I love my dad.
Now, that’s not an unusual sentiment to have for the man who brought me into the world (with some considerable help, even labor, from my mom), but I’ve walked a long path to get to this point. And I’m aware that not everyone can say this or should even think it. There are entirely too many absent fathers and abusive fathers and all the other possible ways human beings abuse this gift of an incredibly important relationship.
As I write this, my dad lies in a hospital bed about fifteen miles from here (I was planning to write when I visited him this morning, but I left my laptop. I leave different objects where ever I go. He regularly calls to tell me I have left my hat, coat, phone, lap top, groceries, belt, shoes, and so forth often enough that it has become an in joke between us. Today as I was walking out of the room, he said, “You got your head?” He knows I would have left it had it not been connected to my body.
Our odyssey to this present state started in earnest when I became a father in 1977. Up until this, I was frequently at odds with the him, feeling every bit of a great generational gulf. As I got older and experienced the joy and terror of having children, we grew closer. When my mom died seven years ago, we slowly became best friends. We didn’t spend time golfing or fishing or watching stock races or other manly events pictured on Father’s Day cards, but instead enjoyed putting together a series of jigsaw puzzles, exulting (and despairing) or the Nationals [ditto for the Washington professional (?) football club] as we watched them on television and spending hours traveling to assorted doctors. We watched the Silver Line being built as we drove to and from Tysons Corner for eighteen months for his implant procedures. I wrote the frist draft of two novels in doctors’ waiting rooms. And I heard joke after joke and story after story, learning things about him and my mom I never knew. The little government surplus house we lived in from 1948 until 1952 rented by the room—45 cents! He and my mother were married int he back seat of the minister’s car. Weddings were not permitted in Tennessee on Sundays, so they were driven across the Georgia line where the deed was done. The marriage lasted sixty years.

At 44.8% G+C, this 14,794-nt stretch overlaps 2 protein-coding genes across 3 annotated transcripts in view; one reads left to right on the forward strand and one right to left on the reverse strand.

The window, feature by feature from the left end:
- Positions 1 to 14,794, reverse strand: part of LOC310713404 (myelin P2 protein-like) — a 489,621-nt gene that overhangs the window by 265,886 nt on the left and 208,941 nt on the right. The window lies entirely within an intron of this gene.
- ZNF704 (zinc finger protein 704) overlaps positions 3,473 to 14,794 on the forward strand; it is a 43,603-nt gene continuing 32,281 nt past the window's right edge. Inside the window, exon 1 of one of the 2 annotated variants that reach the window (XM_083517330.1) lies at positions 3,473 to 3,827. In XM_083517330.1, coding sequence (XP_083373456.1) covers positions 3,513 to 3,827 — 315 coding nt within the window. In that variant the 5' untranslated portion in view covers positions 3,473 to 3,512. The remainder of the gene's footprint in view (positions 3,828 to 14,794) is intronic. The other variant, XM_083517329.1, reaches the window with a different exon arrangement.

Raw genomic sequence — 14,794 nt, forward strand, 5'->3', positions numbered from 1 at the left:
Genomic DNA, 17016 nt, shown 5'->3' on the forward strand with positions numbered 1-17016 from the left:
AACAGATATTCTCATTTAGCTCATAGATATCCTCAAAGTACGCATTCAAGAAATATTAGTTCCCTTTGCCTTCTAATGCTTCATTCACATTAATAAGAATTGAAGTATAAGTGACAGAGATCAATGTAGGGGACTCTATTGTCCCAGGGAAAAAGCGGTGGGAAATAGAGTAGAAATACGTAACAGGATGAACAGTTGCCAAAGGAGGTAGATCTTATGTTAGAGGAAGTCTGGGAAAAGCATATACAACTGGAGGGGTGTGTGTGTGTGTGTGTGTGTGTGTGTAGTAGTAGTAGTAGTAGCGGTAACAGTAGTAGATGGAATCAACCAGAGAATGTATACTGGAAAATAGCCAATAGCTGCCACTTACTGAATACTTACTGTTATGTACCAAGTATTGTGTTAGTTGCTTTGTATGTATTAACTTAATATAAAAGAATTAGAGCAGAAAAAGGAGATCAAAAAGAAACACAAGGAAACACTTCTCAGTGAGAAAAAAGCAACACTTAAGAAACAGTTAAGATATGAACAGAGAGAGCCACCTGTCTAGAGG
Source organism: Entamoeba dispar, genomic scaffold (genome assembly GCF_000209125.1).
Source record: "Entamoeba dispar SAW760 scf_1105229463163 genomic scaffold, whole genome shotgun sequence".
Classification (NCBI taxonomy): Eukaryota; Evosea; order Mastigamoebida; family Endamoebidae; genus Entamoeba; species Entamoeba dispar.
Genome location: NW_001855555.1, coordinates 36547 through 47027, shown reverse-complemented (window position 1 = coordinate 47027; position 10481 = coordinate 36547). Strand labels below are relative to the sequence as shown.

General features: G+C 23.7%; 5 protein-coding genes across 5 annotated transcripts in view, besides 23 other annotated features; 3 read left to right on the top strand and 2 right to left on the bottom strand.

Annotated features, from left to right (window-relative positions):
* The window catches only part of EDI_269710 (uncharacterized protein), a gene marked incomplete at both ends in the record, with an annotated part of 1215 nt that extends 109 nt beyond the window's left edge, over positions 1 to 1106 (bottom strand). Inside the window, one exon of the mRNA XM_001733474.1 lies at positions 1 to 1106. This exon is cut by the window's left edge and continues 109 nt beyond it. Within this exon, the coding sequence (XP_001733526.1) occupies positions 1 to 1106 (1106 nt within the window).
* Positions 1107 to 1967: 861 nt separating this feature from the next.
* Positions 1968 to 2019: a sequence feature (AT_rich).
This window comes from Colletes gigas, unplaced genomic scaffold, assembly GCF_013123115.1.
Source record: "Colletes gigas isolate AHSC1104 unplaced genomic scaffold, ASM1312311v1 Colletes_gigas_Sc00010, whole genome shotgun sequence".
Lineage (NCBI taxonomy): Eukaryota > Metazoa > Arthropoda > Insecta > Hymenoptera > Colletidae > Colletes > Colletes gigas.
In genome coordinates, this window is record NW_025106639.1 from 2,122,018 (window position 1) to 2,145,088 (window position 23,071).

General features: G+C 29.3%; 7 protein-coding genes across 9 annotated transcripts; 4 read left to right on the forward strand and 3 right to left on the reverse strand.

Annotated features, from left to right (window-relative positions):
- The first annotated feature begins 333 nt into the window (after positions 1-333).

My dad is resting for bypass surgery next week to fix a nearly blocked artery in his left leg. He had a similar procedure five years ago on the right leg which became infected. It took three months to clear the infection, with the help of home health nurser, a wound vac and the expertise of the Fauquier Wound Center near Warrenton. His left leg had been hurting him for about six weeks, and he had been scheduled for the operation yesterday. Monday morning he called me wanting to go to the ER. There they decided to send him to Fair Oaks for the procedure as soon as he could tolerate it. His kidney function and swelling from limited circulation had to be treated before the surgeons could work on him. He is resting and gradually reaching a state where this work can be done.
So, that’s my short peek into my relationship with father, my teacher, my hero, my friend and my biggest cheerleader. I hope you have a father or a father figure like him in your life, or, if your father has gone on, I pray you have wonderful and clear memories of your time together. And I hope you love your dad as much as I love mine.